Fresh details are emerging about a deadly attack on a village in the Kukawa local government council of Borno, northeast Nigeria, with military and emergency sources confirming to Anadolu Agency that the victims were slaughtered or axed to death.
"Many of the victims were slaughtered; others were axed to death," a military source told AA by telephone from a military post close to neighboring Cameroon.
"The attackers practically slit their throats. It was such a barbaric practice, a tragedy, and the tactic seems novel, probably to prevent the military from getting an early tip off," he added, commenting on the use of knives and axes.
The attack occurred between Monday night and Tuesday morning, leaving at least 44 people dead and several others injured, according to the military source.
A medic attached to the National Emergency Management Agency, who also requested anonymity, said: "Our colleagues counted at least 44 corpses and some of the injured have slim chances of survival because they were in critical condition."
He said eyewitnesses had claimed that attackers threw the village into confusion after they set houses ablaze to draw people out.
"One of the eyewitnesses who survived the terror revealed that dozens of masked attackers invaded the village at about 11pm Monday, but that they did not shoot them," he told AA.
"Rather, they used daggers and axes to kill their victims. I think it was a strategy to delay a rescue mission from the military," he added.
The medic said the attackers had set houses ablaze, throwing everything into confusion.
"Many said they escaped to Baga because they didn't have anywhere to live again since their homes had been torched," the medic said. "Besides, they wanted security from the troops who are very close to Baga."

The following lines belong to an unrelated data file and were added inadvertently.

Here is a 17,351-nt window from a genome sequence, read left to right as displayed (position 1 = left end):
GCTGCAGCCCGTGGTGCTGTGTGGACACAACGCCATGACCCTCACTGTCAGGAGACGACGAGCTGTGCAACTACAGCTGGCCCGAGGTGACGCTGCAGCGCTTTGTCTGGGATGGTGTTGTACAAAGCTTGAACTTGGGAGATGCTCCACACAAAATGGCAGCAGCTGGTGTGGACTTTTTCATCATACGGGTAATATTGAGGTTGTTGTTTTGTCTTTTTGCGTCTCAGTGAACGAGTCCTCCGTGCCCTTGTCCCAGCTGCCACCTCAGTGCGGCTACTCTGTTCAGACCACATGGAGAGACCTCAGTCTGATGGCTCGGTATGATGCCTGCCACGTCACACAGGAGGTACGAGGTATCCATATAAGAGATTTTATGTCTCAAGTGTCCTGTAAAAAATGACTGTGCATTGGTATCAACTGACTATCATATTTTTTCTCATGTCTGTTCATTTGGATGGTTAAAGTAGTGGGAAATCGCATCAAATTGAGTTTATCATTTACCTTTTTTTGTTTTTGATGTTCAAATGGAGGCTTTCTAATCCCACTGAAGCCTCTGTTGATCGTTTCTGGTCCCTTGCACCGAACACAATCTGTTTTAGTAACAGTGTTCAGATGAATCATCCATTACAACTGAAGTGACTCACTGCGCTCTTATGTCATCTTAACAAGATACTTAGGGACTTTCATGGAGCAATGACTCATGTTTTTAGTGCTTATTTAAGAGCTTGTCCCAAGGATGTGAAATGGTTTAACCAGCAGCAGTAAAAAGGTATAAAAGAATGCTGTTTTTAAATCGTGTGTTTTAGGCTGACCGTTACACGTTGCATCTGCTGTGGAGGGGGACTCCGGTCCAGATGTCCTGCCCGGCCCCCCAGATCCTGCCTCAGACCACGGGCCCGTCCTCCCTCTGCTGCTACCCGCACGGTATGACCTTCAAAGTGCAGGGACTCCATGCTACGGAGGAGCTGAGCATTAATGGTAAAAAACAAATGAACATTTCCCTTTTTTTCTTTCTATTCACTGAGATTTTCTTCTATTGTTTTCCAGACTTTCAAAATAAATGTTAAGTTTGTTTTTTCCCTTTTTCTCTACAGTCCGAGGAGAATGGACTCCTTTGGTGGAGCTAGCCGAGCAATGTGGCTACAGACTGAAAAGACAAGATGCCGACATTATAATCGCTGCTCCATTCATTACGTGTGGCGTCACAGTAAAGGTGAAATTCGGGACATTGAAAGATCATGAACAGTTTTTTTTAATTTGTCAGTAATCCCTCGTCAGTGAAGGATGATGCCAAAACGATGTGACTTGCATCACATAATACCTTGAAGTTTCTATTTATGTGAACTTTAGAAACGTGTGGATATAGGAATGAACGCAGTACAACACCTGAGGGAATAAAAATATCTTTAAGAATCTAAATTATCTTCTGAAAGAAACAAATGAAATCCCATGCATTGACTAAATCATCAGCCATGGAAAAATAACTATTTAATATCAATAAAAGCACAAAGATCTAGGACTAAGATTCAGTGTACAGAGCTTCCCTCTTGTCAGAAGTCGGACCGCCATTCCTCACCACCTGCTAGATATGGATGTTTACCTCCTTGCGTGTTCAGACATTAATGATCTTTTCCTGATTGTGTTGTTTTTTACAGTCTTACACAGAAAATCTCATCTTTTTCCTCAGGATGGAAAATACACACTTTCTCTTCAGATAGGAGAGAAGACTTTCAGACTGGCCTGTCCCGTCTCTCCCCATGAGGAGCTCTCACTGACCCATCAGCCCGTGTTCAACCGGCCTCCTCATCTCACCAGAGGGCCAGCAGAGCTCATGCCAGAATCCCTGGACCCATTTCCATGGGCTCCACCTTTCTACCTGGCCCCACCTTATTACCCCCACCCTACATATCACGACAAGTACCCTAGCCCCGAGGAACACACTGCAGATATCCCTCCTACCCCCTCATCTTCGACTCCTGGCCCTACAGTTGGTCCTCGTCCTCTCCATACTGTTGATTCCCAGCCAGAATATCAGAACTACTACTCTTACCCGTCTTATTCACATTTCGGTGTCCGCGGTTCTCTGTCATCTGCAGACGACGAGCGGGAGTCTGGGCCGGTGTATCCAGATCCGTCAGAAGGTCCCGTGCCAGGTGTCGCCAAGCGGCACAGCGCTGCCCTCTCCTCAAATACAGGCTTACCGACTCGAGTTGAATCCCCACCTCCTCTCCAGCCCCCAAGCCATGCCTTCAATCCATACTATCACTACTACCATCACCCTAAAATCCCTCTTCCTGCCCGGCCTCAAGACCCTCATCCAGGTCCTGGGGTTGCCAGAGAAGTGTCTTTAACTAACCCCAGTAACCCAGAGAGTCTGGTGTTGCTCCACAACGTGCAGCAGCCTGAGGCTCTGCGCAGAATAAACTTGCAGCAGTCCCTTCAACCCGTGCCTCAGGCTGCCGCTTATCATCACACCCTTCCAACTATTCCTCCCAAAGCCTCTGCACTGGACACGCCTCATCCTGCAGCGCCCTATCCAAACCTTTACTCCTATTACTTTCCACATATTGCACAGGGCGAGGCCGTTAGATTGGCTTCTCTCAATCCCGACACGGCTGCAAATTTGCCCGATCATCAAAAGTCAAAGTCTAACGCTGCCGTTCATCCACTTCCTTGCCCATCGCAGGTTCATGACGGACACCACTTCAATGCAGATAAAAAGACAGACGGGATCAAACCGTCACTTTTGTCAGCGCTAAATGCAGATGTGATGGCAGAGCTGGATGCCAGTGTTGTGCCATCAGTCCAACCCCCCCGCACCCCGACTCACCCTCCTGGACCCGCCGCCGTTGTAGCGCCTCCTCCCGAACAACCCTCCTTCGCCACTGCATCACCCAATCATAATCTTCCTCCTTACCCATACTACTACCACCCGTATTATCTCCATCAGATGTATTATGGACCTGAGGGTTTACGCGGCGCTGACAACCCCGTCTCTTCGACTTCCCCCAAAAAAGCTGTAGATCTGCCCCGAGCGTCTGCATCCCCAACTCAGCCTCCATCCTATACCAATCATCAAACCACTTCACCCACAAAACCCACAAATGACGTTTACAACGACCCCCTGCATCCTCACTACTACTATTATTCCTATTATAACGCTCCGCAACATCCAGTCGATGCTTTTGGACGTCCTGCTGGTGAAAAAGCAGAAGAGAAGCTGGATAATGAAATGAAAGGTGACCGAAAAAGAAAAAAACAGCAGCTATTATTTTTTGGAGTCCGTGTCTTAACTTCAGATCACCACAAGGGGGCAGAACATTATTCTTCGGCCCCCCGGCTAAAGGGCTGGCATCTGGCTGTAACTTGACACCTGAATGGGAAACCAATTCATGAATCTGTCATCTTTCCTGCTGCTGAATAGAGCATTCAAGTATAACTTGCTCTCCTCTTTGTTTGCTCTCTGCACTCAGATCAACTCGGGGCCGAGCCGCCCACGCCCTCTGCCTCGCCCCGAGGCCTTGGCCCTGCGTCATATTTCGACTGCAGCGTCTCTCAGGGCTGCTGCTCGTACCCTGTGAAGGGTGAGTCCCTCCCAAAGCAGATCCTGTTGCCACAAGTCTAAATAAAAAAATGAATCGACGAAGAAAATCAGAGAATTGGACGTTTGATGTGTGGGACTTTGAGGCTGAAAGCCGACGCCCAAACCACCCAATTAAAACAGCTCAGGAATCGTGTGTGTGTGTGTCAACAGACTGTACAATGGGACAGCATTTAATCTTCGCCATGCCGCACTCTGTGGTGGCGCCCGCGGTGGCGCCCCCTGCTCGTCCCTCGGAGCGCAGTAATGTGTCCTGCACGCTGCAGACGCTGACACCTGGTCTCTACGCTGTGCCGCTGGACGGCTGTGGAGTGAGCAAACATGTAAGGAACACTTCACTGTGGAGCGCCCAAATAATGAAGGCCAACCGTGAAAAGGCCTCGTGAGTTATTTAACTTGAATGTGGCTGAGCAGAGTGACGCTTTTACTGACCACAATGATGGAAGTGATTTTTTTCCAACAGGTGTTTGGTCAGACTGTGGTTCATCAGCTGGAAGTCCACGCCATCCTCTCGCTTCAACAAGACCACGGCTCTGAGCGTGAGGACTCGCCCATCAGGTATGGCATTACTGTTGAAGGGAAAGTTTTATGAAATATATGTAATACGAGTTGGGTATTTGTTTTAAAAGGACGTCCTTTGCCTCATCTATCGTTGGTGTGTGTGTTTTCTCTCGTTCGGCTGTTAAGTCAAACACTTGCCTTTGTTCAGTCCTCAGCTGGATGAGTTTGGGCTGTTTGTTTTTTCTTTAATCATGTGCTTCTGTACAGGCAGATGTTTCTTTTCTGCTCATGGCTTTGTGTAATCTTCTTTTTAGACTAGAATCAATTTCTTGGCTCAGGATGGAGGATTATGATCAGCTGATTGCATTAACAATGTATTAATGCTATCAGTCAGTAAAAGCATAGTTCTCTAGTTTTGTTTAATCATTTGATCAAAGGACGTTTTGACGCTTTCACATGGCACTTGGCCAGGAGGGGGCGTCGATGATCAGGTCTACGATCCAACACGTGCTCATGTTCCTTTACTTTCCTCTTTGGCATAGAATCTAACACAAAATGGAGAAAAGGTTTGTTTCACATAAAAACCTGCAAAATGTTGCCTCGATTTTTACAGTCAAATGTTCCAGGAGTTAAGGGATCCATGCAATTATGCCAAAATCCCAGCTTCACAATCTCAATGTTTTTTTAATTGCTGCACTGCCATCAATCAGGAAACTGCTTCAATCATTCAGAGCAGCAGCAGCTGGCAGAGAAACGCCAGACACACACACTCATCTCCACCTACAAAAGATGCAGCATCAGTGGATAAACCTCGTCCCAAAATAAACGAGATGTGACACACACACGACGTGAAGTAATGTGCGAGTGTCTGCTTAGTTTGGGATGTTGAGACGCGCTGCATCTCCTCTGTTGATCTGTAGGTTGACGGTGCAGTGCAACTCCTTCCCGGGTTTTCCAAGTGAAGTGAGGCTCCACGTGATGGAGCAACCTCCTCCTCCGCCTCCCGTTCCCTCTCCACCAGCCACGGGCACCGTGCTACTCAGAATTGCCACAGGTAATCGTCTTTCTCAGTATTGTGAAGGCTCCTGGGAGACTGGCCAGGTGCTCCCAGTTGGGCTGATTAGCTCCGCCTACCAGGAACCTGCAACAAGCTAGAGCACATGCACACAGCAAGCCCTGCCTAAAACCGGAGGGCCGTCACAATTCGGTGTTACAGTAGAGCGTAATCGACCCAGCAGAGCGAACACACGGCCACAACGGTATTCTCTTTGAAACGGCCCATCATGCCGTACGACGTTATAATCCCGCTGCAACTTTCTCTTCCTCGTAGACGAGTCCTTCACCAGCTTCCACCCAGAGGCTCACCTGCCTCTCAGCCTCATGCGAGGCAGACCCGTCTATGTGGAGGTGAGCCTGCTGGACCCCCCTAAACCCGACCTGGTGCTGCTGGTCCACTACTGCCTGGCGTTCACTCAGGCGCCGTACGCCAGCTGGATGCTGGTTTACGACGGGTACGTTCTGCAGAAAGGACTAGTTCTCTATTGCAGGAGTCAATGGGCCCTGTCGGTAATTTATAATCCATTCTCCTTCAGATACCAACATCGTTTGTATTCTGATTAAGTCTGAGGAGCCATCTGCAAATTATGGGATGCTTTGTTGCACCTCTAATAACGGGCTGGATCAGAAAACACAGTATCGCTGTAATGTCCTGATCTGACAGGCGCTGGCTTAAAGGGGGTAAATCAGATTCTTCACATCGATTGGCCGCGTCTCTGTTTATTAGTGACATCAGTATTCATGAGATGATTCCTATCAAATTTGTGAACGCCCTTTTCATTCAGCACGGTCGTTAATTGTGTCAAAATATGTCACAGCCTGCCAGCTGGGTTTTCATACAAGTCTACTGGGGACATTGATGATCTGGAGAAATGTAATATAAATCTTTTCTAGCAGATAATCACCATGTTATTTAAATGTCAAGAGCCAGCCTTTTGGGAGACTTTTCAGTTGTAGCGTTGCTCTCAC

He added that makeshift camps were being set up at the Baga Central Primary School.
Independent verification of events is almost impossible, owing largely to a communication shutdown and the emergency rule slammed on Borno, Yobe and Adamawa – all northeastern Nigerian states that are hotbeds of the Boko Haram insurgency.
It often takes days to get information about events in the area, except from the military, through residents with limited access or through neighboring Cameroon or Chad.
Haruna Sani, media coordinator of the Multinational Joint Task Force in Baga, told reporters that he had no knowledge of the attack, as he had been away from his base at the time.
But another military source told AA that the defense headquarters had been briefed "about the latest massacre."
"Casualties may rise because many of those injured are in critical condition," said the source.
Güncelleme Tarihi: 24 Ağustos 2013, 17:38